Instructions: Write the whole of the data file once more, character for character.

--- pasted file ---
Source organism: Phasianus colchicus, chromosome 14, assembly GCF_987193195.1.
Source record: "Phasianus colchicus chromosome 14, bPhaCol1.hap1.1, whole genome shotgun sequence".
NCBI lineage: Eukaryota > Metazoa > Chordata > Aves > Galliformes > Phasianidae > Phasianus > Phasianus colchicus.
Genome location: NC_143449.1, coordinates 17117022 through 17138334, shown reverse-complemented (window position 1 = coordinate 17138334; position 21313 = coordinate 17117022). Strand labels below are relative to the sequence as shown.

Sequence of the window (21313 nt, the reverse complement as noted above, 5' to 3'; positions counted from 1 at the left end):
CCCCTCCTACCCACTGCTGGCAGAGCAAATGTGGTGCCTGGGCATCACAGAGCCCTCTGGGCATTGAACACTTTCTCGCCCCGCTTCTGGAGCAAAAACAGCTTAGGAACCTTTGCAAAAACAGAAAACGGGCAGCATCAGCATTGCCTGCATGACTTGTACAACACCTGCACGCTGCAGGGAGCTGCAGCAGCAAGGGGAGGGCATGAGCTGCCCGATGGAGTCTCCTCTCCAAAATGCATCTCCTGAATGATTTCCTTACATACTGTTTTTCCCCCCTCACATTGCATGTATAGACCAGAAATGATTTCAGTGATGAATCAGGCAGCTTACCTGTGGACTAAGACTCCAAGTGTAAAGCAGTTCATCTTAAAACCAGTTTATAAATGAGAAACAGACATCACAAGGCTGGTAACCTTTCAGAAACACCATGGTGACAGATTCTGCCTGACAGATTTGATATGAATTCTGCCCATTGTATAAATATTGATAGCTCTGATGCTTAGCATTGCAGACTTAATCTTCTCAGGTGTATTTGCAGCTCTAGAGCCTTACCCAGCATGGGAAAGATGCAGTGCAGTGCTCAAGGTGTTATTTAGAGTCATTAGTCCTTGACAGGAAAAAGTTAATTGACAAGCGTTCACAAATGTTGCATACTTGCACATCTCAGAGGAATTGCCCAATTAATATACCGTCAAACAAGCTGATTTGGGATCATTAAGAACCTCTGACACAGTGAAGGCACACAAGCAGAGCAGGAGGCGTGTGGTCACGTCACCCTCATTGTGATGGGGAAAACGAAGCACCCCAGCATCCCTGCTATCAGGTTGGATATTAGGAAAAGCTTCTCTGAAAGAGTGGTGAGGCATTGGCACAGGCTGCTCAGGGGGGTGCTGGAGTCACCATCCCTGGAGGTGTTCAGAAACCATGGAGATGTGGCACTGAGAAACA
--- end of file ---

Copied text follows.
Source organism: Phasianus colchicus, chromosome 14, assembly GCF_987193195.1.
Source record: "Phasianus colchicus chromosome 14, bPhaCol1.hap1.1, whole genome shotgun sequence".
NCBI lineage: Eukaryota > Metazoa > Chordata > Aves > Galliformes > Phasianidae > Phasianus > Phasianus colchicus.
Genome location: NC_143449.1, coordinates 17117022 through 17138334, shown reverse-complemented (window position 1 = coordinate 17138334; position 21313 = coordinate 17117022). Strand labels below are relative to the sequence as shown.

Sequence of the window (21313 nt, the reverse complement as noted above, 5' to 3'; positions counted from 1 at the left end):
CCCCTCCTACCCACTGCTGGCAGAGCAAATGTGGTGCCTGGGCATCACAGAGCCCTCTGGGCATTGAACACTTTCTCGCCCCGCTTCTGGAGCAAAAACAGCTTAGGAACCTTTGCAAAAACAGAAAACGGGCAGCATCAGCATTGCCTGCATGACTTGTACAACACCTGCACGCTGCAGGGAGCTGCAGCAGCAAGGGGAGGGCATGAGCTGCCCGATGGAGTCTCCTCTCCAAAATGCATCTCCTGAATGATTTCCTTACATACTGTTTTTCCCCCCTCACATTGCATGTATAGACCAGAAATGATTTCAGTGATGAATCAGGCAGCTTACCTGTGGACTAAGACTCCAAGTGTAAAGCAGTTCATCTTAAAACCAGTTTATAAATGAGAAACAGACATCACAAGGCTGGTAACCTTTCAGAAACACCATGGTGACAGATTCTGCCTGACAGATTTGATATGAATTCTGCCCATTGTATAAATATTGATAGCTCTGATGCTTAGCATTGCAGACTTAATCTTCTCAGGTGTATTTGCAGCTCTAGAGCCTTACCCAGCATGGGAAAGATGCAGTGCAGTGCTCAAGGTGTTATTTAGAGTCATTAGTCCTTGACAGGAAAAAGTTAATTGACAAGCGTTCACAAATGTTGCATACTTGCACATCTCAGAGGAATTGCCCAATTAATATACCGTCAAACAAGCTGATTTGGGATCATTAAGAACCTCTGACACAGTGAAGGCACACAAGCAGAGCAGGAGGCGTGTGGTCACGTCACCCTCATTGTGATGGGGAAAACGAAGCACCCCAGCATCCCTGCTATCAGGTTGGATATTAGGAAAAGCTTCTCTGAAAGAGTGGTGAGGCATTGGCACAGGCTGCTCAGGGGGGTGCTGGAGTCACCATCCCTGGAGGTGTTCAGAAACCATGGAGATGTGGCACTGAGAAACA